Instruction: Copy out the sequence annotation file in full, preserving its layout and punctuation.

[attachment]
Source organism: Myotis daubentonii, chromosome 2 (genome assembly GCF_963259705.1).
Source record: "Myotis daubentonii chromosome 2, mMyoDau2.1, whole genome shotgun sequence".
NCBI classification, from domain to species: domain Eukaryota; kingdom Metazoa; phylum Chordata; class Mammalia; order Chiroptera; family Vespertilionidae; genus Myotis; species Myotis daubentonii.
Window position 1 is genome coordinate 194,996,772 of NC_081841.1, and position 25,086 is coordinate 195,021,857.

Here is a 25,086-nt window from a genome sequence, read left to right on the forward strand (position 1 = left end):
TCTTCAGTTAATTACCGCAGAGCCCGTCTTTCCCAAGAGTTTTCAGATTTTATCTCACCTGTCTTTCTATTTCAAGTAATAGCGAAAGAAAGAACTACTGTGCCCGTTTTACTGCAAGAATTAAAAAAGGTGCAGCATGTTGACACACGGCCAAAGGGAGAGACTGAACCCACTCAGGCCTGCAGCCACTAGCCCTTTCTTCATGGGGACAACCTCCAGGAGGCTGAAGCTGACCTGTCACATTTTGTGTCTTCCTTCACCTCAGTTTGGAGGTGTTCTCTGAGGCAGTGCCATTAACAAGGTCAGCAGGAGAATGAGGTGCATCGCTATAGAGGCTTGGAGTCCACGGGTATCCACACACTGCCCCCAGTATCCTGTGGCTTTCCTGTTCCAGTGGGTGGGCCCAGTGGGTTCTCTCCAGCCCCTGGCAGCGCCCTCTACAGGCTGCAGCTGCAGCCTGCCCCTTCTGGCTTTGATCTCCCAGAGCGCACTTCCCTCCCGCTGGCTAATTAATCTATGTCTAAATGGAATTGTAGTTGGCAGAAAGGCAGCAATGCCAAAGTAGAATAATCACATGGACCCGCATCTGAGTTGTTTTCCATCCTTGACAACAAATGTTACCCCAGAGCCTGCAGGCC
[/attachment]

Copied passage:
Source organism: Myotis daubentonii, chromosome 2 (genome assembly GCF_963259705.1).
Source record: "Myotis daubentonii chromosome 2, mMyoDau2.1, whole genome shotgun sequence".
NCBI classification, from domain to species: domain Eukaryota; kingdom Metazoa; phylum Chordata; class Mammalia; order Chiroptera; family Vespertilionidae; genus Myotis; species Myotis daubentonii.
Window position 1 is genome coordinate 194,996,772 of NC_081841.1, and position 25,086 is coordinate 195,021,857.

Here is a 25,086-nt window from a genome sequence, read left to right on the forward strand (position 1 = left end):
TCTTCAGTTAATTACCGCAGAGCCCGTCTTTCCCAAGAGTTTTCAGATTTTATCTCACCTGTCTTTCTATTTCAAGTAATAGCGAAAGAAAGAACTACTGTGCCCGTTTTACTGCAAGAATTAAAAAAGGTGCAGCATGTTGACACACGGCCAAAGGGAGAGACTGAACCCACTCAGGCCTGCAGCCACTAGCCCTTTCTTCATGGGGACAACCTCCAGGAGGCTGAAGCTGACCTGTCACATTTTGTGTCTTCCTTCACCTCAGTTTGGAGGTGTTCTCTGAGGCAGTGCCATTAACAAGGTCAGCAGGAGAATGAGGTGCATCGCTATAGAGGCTTGGAGTCCACGGGTATCCACACACTGCCCCCAGTATCCTGTGGCTTTCCTGTTCCAGTGGGTGGGCCCAGTGGGTTCTCTCCAGCCCCTGGCAGCGCCCTCTACAGGCTGCAGCTGCAGCCTGCCCCTTCTGGCTTTGATCTCCCAGAGCGCACTTCCCTCCCGCTGGCTAATTAATCTATGTCTAAATGGAATTGTAGTTGGCAGAAAGGCAGCAATGCCAAAGTAGAATAATCACATGGACCCGCATCTGAGTTGTTTTCCATCCTTGACAACAAATGTTACCCCAGAGCCTGCAGGCC